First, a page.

Amarillo's plans for refugees

Published: Jul. 23, 2014 at 3:08 AM CDT|Updated: Jul. 23, 2014 at 12:38 PM CDT
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Amarillo, TX - Amarillo has one of the highest numbers of refugees for a city across the country.

The city has been working to reduce the number of refugees for two years now because they say the number is too high for the city to support.

One of the main concerns the city is seeing is with school funding.

Mayor Paul Harpole says the number of refugees Amarillo is receiving is putting a strain on schools.

"Our concern is that our schools get enough funding to take care of this or we limit the number to more with what our population is. We are getting a higher number of refugees in our city than any other city in the United States of America and we don't think that is good for the refugees in our city" said Harpole.

Amarillo has been doing refugee resettlement since 1979.

The city says they will still welcome refugees to the area, but the large number is outgrowing the city.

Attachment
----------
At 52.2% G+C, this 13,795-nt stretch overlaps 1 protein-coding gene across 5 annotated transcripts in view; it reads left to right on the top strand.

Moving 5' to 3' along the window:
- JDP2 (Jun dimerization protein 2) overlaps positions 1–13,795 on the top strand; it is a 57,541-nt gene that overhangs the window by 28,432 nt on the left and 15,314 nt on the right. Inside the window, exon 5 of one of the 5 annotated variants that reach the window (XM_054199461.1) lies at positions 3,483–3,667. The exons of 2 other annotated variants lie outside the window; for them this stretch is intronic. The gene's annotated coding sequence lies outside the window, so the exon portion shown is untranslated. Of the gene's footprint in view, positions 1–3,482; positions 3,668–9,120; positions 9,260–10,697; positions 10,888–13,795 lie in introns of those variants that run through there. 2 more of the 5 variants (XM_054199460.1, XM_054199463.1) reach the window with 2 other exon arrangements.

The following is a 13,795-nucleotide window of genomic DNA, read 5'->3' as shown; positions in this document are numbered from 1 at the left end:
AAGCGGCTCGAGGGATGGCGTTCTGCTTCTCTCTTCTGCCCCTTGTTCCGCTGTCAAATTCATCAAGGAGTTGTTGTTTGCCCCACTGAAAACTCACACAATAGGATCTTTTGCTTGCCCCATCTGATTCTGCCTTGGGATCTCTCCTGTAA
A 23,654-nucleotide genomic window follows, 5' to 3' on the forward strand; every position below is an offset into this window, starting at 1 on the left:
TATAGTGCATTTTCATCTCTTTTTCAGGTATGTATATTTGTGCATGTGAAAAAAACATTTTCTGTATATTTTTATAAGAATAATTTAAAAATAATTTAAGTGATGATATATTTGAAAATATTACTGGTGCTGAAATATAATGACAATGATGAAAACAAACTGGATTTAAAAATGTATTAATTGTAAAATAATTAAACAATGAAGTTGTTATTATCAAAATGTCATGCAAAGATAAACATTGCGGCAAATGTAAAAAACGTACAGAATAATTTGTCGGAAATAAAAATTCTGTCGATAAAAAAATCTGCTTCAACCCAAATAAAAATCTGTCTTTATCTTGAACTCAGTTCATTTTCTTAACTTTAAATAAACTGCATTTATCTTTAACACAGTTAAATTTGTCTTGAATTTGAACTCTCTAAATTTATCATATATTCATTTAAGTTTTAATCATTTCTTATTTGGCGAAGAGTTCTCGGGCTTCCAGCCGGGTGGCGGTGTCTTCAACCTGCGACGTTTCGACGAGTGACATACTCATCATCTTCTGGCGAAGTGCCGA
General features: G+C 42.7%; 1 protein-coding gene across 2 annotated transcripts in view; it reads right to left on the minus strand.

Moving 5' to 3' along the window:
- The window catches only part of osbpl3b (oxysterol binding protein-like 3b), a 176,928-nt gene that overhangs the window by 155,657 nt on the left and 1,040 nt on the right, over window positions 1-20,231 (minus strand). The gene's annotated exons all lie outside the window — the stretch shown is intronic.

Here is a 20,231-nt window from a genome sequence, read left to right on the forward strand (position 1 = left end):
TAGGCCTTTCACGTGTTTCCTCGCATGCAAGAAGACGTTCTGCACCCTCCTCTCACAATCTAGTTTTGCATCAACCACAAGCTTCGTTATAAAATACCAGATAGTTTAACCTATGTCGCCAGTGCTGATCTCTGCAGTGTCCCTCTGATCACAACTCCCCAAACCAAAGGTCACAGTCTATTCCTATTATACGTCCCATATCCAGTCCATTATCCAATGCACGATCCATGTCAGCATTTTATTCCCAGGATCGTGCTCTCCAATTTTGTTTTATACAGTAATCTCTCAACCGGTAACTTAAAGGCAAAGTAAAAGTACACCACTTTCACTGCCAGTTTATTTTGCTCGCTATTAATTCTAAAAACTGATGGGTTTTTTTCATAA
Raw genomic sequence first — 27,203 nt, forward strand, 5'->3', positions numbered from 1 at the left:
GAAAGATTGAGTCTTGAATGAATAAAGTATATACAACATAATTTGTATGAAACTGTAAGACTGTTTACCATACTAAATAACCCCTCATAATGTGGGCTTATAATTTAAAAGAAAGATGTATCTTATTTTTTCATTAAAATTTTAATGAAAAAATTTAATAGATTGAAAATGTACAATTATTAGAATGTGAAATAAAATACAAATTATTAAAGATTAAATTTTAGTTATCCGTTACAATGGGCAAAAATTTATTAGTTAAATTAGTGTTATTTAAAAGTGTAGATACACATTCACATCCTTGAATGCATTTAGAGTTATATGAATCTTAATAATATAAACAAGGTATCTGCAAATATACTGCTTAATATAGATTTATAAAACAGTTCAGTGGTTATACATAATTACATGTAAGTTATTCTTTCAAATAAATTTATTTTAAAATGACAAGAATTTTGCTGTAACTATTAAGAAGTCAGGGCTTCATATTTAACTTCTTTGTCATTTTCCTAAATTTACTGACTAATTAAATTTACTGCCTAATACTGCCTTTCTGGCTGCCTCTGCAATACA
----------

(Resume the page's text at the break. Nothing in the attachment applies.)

"We have been traditionally accepting, we have Catholic Family Services and now Refugee Resettlement of Texas and they have worked well with the refugee population. But we just think it is getting a little too stout for what we should be getting in our city," said Harpole.

Nancy Koons, the executive director of Catholic Charities of the Texas Panhandle, which provides refugee resettlement services.

Koons says they started reducing their numbers back in 2011 to help with the issue.

"When we reduced our numbers from 400 to 200, Refugee Services of Texas, another agency in town picked them up, so we ended up with a net of no difference ... so we still have a high resettlement rate," said Koons.

The mayor says this issue that Amarillo is seeing has nothing to do with the crisis occurring at the border right now.

"No one has talked about sending the illegal immigrants that have come across the border recently to Amarillo, nor do I even know where they might house them if they did," said Harpole.

The mayor will meet with Senator Kel Seliger this week and other state leaders in Austin about the problem.